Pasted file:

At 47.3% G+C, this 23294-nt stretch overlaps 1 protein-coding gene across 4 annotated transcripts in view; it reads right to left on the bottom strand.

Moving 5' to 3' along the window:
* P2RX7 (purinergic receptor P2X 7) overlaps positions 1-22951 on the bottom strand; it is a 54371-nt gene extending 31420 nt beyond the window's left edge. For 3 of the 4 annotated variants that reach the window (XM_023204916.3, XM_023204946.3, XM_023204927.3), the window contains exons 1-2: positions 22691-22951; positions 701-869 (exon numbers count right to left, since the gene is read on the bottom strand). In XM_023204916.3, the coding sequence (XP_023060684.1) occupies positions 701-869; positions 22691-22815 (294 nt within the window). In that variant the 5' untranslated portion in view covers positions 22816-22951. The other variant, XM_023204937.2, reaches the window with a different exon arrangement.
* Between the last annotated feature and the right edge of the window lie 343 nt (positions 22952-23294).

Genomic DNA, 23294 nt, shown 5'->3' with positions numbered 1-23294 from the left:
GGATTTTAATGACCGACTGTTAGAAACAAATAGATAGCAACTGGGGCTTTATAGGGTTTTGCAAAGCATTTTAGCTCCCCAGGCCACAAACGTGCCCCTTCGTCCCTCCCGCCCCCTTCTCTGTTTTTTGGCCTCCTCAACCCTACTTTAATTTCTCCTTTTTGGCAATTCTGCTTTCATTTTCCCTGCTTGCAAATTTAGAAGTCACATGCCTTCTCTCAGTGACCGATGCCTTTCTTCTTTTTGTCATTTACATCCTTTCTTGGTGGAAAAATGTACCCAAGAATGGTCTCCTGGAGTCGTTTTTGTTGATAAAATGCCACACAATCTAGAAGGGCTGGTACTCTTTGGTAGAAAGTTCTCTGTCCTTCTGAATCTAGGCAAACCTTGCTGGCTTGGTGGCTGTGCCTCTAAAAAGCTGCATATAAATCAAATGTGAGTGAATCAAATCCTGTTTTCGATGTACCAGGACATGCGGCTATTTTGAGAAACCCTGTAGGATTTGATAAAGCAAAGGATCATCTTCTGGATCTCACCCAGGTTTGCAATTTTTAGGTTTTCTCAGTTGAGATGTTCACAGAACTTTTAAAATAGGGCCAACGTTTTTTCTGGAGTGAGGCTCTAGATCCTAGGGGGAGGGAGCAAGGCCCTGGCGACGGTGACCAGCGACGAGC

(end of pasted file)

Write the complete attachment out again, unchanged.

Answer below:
At 47.3% G+C, this 23294-nt stretch overlaps 1 protein-coding gene across 4 annotated transcripts in view; it reads right to left on the bottom strand.

Moving 5' to 3' along the window:
* P2RX7 (purinergic receptor P2X 7) overlaps positions 1-22951 on the bottom strand; it is a 54371-nt gene extending 31420 nt beyond the window's left edge. For 3 of the 4 annotated variants that reach the window (XM_023204916.3, XM_023204946.3, XM_023204927.3), the window contains exons 1-2: positions 22691-22951; positions 701-869 (exon numbers count right to left, since the gene is read on the bottom strand). In XM_023204916.3, the coding sequence (XP_023060684.1) occupies positions 701-869; positions 22691-22815 (294 nt within the window). In that variant the 5' untranslated portion in view covers positions 22816-22951. The other variant, XM_023204937.2, reaches the window with a different exon arrangement.
* Between the last annotated feature and the right edge of the window lie 343 nt (positions 22952-23294).

Genomic DNA, 23294 nt, shown 5'->3' with positions numbered 1-23294 from the left:
GGATTTTAATGACCGACTGTTAGAAACAAATAGATAGCAACTGGGGCTTTATAGGGTTTTGCAAAGCATTTTAGCTCCCCAGGCCACAAACGTGCCCCTTCGTCCCTCCCGCCCCCTTCTCTGTTTTTTGGCCTCCTCAACCCTACTTTAATTTCTCCTTTTTGGCAATTCTGCTTTCATTTTCCCTGCTTGCAAATTTAGAAGTCACATGCCTTCTCTCAGTGACCGATGCCTTTCTTCTTTTTGTCATTTACATCCTTTCTTGGTGGAAAAATGTACCCAAGAATGGTCTCCTGGAGTCGTTTTTGTTGATAAAATGCCACACAATCTAGAAGGGCTGGTACTCTTTGGTAGAAAGTTCTCTGTCCTTCTGAATCTAGGCAAACCTTGCTGGCTTGGTGGCTGTGCCTCTAAAAAGCTGCATATAAATCAAATGTGAGTGAATCAAATCCTGTTTTCGATGTACCAGGACATGCGGCTATTTTGAGAAACCCTGTAGGATTTGATAAAGCAAAGGATCATCTTCTGGATCTCACCCAGGTTTGCAATTTTTAGGTTTTCTCAGTTGAGATGTTCACAGAACTTTTAAAATAGGGCCAACGTTTTTTCTGGAGTGAGGCTCTAGATCCTAGGGGGAGGGAGCAAGGCCCTGGCGACGGTGACCAGCGACGAGC